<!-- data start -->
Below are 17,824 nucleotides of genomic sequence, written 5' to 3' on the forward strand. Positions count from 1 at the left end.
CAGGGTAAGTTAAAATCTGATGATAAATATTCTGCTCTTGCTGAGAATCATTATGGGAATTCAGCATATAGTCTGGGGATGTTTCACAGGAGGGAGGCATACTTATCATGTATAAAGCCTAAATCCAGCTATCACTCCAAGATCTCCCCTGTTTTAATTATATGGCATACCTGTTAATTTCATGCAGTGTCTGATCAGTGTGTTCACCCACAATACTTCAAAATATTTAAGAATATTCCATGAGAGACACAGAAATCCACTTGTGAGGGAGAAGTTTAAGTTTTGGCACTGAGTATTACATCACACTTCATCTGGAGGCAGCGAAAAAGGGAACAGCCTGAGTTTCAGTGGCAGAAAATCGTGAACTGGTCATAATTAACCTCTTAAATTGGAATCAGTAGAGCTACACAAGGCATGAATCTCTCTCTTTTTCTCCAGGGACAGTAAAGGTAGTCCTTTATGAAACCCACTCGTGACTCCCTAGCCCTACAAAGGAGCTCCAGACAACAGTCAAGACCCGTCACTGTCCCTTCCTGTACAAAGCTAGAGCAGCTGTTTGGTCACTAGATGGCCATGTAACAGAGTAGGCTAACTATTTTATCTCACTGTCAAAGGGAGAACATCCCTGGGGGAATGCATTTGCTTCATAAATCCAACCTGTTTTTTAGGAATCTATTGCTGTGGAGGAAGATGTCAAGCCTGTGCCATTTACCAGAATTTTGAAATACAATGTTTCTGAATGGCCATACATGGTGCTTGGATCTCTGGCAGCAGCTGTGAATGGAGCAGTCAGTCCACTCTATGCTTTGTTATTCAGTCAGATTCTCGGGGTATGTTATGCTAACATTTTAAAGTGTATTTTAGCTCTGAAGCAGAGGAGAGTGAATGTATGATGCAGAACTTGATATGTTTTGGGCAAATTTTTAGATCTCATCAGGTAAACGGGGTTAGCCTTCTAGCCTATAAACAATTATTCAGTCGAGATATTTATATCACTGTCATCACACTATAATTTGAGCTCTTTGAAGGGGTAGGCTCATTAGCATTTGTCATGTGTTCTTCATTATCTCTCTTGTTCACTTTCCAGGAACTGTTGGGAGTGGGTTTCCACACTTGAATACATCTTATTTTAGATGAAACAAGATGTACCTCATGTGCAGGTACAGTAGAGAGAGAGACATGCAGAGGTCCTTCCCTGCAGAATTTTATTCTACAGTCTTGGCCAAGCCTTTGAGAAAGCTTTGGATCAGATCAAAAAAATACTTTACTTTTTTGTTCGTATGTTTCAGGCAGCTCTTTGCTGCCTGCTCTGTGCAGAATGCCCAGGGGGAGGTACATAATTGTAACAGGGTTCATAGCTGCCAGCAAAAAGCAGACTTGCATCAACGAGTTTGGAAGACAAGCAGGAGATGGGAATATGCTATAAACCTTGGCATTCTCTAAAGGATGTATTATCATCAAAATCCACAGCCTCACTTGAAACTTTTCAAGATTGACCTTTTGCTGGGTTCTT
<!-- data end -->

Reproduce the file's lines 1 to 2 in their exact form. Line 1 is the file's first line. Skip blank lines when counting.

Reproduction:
Below are 17,824 nucleotides of genomic sequence, written 5' to 3' on the forward strand. Positions count from 1 at the left end.
CAGGGTAAGTTAAAATCTGATGATAAATATTCTGCTCTTGCTGAGAATCATTATGGGAATTCAGCATATAGTCTGGGGATGTTTCACAGGAGGGAGGCATACTTATCATGTATAAAGCCTAAATCCAGCTATCACTCCAAGATCTCCCCTGTTTTAATTATATGGCATACCTGTTAATTTCATGCAGTGTCTGATCAGTGTGTTCACCCACAATACTTCAAAATATTTAAGAATATTCCATGAGAGACACAGAAATCCACTTGTGAGGGAGAAGTTTAAGTTTTGGCACTGAGTATTACATCACACTTCATCTGGAGGCAGCGAAAAAGGGAACAGCCTGAGTTTCAGTGGCAGAAAATCGTGAACTGGTCATAATTAACCTCTTAAATTGGAATCAGTAGAGCTACACAAGGCATGAATCTCTCTCTTTTTCTCCAGGGACAGTAAAGGTAGTCCTTTATGAAACCCACTCGTGACTCCCTAGCCCTACAAAGGAGCTCCAGACAACAGTCAAGACCCGTCACTGTCCCTTCCTGTACAAAGCTAGAGCAGCTGTTTGGTCACTAGATGGCCATGTAACAGAGTAGGCTAACTATTTTATCTCACTGTCAAAGGGAGAACATCCCTGGGGGAATGCATTTGCTTCATAAATCCAACCTGTTTTTTAGGAATCTATTGCTGTGGAGGAAGATGTCAAGCCTGTGCCATTTACCAGAATTTTGAAATACAATGTTTCTGAATGGCCATACATGGTGCTTGGATCTCTGGCAGCAGCTGTGAATGGAGCAGTCAGTCCACTCTATGCTTTGTTATTCAGTCAGATTCTCGGGGTATGTTATGCTAACATTTTAAAGTGTATTTTAGCTCTGAAGCAGAGGAGAGTGAATGTATGATGCAGAACTTGATATGTTTTGGGCAAATTTTTAGATCTCATCAGGTAAACGGGGTTAGCCTTCTAGCCTATAAACAATTATTCAGTCGAGATATTTATATCACTGTCATCACACTATAATTTGAGCTCTTTGAAGGGGTAGGCTCATTAGCATTTGTCATGTGTTCTTCATTATCTCTCTTGTTCACTTTCCAGGAACTGTTGGGAGTGGGTTTCCACACTTGAATACATCTTATTTTAGATGAAACAAGATGTACCTCATGTGCAGGTACAGTAGAGAGAGAGACATGCAGAGGTCCTTCCCTGCAGAATTTTATTCTACAGTCTTGGCCAAGCCTTTGAGAAAGCTTTGGATCAGATCAAAAAAATACTTTACTTTTTTGTTCGTATGTTTCAGGCAGCTCTTTGCTGCCTGCTCTGTGCAGAATGCCCAGGGGGAGGTACATAATTGTAACAGGGTTCATAGCTGCCAGCAAAAAGCAGACTTGCATCAACGAGTTTGGAAGACAAGCAGGAGATGGGAATATGCTATAAACCTTGGCATTCTCTAAAGGATGTATTATCATCAAAATCCACAGCCTCACTTGAAACTTTTCAAGATTGACCTTTTGCTGGGTTCTT